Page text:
According to existing literature, bone health in ballet dancers is controversial. We have verified that, compared to controls, young female and male vocational ballet dancers have lower bone mineral density (BMD) at both impact and non-impact sites, whereas female professional ballet dancers have lower BMD only at non-impact sites.
Introduction: The aims of this study were to (a) assess bone mineral density (BMD) in vocational (VBD) and professional (PBD) ballet dancers and (b) investigate its association with body mass (BM), fat mass (FM), lean mass (LM), maturation and menarche.
Methods: The total of 152 VBD (13 ± 2.3 years; 112 girls, 40 boys) and 96 controls (14 ± 2.1 years; 56 girls, 40 boys) and 184 PBD (28 ± 8.5 years; 129 females, 55 males) and 160 controls (27 ± 9.5 years; 110 female, 50 males) were assessed at the lumbar spine (LS), femoral neck (FN), forearm and total body by dual-energy X-ray absorptiometry. Maturation and menarche were assessed via questionnaires.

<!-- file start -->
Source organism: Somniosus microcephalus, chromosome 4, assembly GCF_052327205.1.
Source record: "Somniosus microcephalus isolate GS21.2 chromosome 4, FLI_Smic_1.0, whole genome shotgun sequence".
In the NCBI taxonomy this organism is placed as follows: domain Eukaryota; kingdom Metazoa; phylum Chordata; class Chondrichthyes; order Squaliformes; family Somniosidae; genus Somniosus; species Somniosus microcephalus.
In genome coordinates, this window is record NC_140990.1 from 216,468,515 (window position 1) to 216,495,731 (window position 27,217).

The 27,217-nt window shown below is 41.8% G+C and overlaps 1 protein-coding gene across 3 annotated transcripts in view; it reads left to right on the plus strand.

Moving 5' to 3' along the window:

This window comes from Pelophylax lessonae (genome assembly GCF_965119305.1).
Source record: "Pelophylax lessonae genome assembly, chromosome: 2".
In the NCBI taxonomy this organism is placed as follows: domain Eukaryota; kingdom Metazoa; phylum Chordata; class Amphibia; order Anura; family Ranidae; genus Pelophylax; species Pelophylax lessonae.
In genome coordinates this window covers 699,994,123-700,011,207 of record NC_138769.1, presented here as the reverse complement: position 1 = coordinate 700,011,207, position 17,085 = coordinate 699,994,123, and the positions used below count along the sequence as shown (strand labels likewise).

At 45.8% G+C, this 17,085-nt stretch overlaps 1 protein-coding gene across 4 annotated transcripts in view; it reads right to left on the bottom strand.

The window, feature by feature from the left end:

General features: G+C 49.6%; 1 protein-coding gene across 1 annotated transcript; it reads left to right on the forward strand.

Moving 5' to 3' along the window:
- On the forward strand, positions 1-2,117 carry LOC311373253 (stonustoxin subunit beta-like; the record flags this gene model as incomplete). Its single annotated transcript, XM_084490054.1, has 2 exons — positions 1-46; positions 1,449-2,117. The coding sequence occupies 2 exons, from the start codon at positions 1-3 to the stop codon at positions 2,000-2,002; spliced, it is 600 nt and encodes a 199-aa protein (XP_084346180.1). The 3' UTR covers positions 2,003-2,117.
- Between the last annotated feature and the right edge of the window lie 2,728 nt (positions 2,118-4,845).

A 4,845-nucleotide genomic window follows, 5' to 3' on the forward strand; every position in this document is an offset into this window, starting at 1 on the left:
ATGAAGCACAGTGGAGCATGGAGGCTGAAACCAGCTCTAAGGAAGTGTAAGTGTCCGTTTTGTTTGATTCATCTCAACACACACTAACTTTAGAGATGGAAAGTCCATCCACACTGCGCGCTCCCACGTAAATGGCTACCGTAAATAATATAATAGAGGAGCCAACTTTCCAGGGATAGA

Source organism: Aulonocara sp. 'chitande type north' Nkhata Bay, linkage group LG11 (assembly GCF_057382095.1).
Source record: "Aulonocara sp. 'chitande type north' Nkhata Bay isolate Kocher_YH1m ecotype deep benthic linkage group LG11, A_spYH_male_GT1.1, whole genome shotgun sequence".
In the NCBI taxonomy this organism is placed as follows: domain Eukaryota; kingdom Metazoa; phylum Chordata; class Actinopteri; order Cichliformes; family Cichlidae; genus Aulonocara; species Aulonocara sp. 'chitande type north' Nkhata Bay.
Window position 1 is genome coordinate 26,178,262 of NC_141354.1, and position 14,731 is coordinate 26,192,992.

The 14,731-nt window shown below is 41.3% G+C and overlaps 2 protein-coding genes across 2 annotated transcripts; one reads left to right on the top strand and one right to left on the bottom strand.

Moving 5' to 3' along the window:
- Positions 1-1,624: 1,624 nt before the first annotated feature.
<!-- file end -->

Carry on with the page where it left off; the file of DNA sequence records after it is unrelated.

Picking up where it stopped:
Results: VBD revealed lower unadjusted BMD at all anatomical sites compared to controls (p < 0.001); following adjustments for Tanner stage and gynaecological age, female VBD showed similar BMD values at impact sites. However, no factors were found to explain the lower adjusted BMD values in VBD (female and male) at the forearm (non-impact site), nor for the lower adjusted BMD values in male VBD at the FN. Compared to controls, female PBD showed higher unadjusted and adjusted BMD for potential associated factors at the FN (impact site) (p < 0.001) and lower adjusted at the forearm (p < 0.001). Male PBD did not reveal lower BMD than controls at any site.
Conclusions: Both females and males VBD have lower BMD at impact and non-impact sites compared to control, whereas this is only the case at non-impact site in female PBD. Maturation seems to explain the lower BMD at impact sites in female VBD.
Keywords: Associated factors; Ballerinas; Bone mass; Elite dance; Prevalence.